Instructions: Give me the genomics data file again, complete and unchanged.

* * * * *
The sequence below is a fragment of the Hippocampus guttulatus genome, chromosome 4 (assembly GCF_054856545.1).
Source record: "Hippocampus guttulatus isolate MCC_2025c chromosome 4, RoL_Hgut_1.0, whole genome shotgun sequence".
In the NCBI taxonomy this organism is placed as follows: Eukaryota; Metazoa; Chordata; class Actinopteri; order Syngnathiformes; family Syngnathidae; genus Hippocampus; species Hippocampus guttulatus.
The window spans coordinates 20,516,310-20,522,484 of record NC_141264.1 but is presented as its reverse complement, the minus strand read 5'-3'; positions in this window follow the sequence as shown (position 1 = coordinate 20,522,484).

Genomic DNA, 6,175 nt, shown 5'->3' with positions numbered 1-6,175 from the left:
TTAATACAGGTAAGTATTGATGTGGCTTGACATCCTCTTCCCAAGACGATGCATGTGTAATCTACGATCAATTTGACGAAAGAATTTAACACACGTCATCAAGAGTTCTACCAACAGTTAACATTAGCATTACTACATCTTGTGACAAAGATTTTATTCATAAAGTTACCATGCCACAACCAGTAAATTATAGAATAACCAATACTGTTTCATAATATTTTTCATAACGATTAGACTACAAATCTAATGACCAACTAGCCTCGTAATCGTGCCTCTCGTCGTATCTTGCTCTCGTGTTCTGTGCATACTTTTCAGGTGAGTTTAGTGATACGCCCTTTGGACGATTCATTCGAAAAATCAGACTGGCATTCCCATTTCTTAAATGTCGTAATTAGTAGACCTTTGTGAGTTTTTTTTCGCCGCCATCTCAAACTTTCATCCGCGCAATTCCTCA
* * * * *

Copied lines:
The sequence below is a fragment of the Hippocampus guttulatus genome, chromosome 4 (assembly GCF_054856545.1).
Source record: "Hippocampus guttulatus isolate MCC_2025c chromosome 4, RoL_Hgut_1.0, whole genome shotgun sequence".
In the NCBI taxonomy this organism is placed as follows: Eukaryota; Metazoa; Chordata; class Actinopteri; order Syngnathiformes; family Syngnathidae; genus Hippocampus; species Hippocampus guttulatus.
The window spans coordinates 20,516,310-20,522,484 of record NC_141264.1 but is presented as its reverse complement, the minus strand read 5'-3'; positions in this window follow the sequence as shown (position 1 = coordinate 20,522,484).

Genomic DNA, 6,175 nt, shown 5'->3' with positions numbered 1-6,175 from the left:
TTAATACAGGTAAGTATTGATGTGGCTTGACATCCTCTTCCCAAGACGATGCATGTGTAATCTACGATCAATTTGACGAAAGAATTTAACACACGTCATCAAGAGTTCTACCAACAGTTAACATTAGCATTACTACATCTTGTGACAAAGATTTTATTCATAAAGTTACCATGCCACAACCAGTAAATTATAGAATAACCAATACTGTTTCATAATATTTTTCATAACGATTAGACTACAAATCTAATGACCAACTAGCCTCGTAATCGTGCCTCTCGTCGTATCTTGCTCTCGTGTTCTGTGCATACTTTTCAGGTGAGTTTAGTGATACGCCCTTTGGACGATTCATTCGAAAAATCAGACTGGCATTCCCATTTCTTAAATGTCGTAATTAGTAGACCTTTGTGAGTTTTTTTTCGCCGCCATCTCAAACTTTCATCCGCGCAATTCCTCA